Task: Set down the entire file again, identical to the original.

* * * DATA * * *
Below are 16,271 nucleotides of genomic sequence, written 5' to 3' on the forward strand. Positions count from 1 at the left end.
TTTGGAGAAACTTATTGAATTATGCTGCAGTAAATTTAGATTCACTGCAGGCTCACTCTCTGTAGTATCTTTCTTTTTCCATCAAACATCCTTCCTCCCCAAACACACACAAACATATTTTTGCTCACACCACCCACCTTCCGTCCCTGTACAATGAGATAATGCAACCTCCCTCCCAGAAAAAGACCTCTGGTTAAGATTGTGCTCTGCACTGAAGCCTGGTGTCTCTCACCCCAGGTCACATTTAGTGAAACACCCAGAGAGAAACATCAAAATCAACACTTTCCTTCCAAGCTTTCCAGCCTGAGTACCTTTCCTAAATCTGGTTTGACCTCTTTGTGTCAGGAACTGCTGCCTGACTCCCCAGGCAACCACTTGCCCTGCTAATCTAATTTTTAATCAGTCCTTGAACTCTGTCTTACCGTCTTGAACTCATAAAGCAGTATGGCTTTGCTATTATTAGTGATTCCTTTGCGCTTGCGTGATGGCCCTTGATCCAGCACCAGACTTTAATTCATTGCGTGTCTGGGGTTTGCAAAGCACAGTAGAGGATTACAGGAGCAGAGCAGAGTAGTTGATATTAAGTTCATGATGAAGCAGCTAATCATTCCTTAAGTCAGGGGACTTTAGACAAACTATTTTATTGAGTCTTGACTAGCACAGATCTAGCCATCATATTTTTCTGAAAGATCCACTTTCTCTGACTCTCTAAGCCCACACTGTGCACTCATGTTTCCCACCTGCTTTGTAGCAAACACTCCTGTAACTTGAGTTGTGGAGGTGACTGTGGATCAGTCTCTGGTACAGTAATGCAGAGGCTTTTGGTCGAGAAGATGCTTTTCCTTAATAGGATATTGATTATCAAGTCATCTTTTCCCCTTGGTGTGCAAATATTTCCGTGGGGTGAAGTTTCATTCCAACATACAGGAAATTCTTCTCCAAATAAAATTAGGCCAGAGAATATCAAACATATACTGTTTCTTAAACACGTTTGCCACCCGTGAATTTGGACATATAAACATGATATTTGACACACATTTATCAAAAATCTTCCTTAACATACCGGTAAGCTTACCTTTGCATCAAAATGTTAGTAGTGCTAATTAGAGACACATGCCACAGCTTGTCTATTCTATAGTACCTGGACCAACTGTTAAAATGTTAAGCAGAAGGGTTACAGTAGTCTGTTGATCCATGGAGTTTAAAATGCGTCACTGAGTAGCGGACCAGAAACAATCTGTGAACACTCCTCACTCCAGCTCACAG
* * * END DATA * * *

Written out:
Below are 16,271 nucleotides of genomic sequence, written 5' to 3' on the forward strand. Positions count from 1 at the left end.
TTTGGAGAAACTTATTGAATTATGCTGCAGTAAATTTAGATTCACTGCAGGCTCACTCTCTGTAGTATCTTTCTTTTTCCATCAAACATCCTTCCTCCCCAAACACACACAAACATATTTTTGCTCACACCACCCACCTTCCGTCCCTGTACAATGAGATAATGCAACCTCCCTCCCAGAAAAAGACCTCTGGTTAAGATTGTGCTCTGCACTGAAGCCTGGTGTCTCTCACCCCAGGTCACATTTAGTGAAACACCCAGAGAGAAACATCAAAATCAACACTTTCCTTCCAAGCTTTCCAGCCTGAGTACCTTTCCTAAATCTGGTTTGACCTCTTTGTGTCAGGAACTGCTGCCTGACTCCCCAGGCAACCACTTGCCCTGCTAATCTAATTTTTAATCAGTCCTTGAACTCTGTCTTACCGTCTTGAACTCATAAAGCAGTATGGCTTTGCTATTATTAGTGATTCCTTTGCGCTTGCGTGATGGCCCTTGATCCAGCACCAGACTTTAATTCATTGCGTGTCTGGGGTTTGCAAAGCACAGTAGAGGATTACAGGAGCAGAGCAGAGTAGTTGATATTAAGTTCATGATGAAGCAGCTAATCATTCCTTAAGTCAGGGGACTTTAGACAAACTATTTTATTGAGTCTTGACTAGCACAGATCTAGCCATCATATTTTTCTGAAAGATCCACTTTCTCTGACTCTCTAAGCCCACACTGTGCACTCATGTTTCCCACCTGCTTTGTAGCAAACACTCCTGTAACTTGAGTTGTGGAGGTGACTGTGGATCAGTCTCTGGTACAGTAATGCAGAGGCTTTTGGTCGAGAAGATGCTTTTCCTTAATAGGATATTGATTATCAAGTCATCTTTTCCCCTTGGTGTGCAAATATTTCCGTGGGGTGAAGTTTCATTCCAACATACAGGAAATTCTTCTCCAAATAAAATTAGGCCAGAGAATATCAAACATATACTGTTTCTTAAACACGTTTGCCACCCGTGAATTTGGACATATAAACATGATATTTGACACACATTTATCAAAAATCTTCCTTAACATACCGGTAAGCTTACCTTTGCATCAAAATGTTAGTAGTGCTAATTAGAGACACATGCCACAGCTTGTCTATTCTATAGTACCTGGACCAACTGTTAAAATGTTAAGCAGAAGGGTTACAGTAGTCTGTTGATCCATGGAGTTTAAAATGCGTCACTGAGTAGCGGACCAGAAACAATCTGTGAACACTCCTCACTCCAGCTCACAG